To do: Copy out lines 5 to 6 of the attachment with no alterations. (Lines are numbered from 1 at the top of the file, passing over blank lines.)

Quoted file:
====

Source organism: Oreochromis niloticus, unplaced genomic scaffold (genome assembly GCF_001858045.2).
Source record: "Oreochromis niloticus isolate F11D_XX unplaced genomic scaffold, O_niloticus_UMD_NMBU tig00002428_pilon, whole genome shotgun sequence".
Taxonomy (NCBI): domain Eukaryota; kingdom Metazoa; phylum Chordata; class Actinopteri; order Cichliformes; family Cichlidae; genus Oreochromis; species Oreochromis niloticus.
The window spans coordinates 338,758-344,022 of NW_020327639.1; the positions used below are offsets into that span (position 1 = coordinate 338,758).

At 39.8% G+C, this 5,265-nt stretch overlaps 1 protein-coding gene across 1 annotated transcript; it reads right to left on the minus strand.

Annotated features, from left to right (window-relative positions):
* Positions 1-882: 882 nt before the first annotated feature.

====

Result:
At 39.8% G+C, this 5,265-nt stretch overlaps 1 protein-coding gene across 1 annotated transcript; it reads right to left on the minus strand.

Annotated features, from left to right (window-relative positions):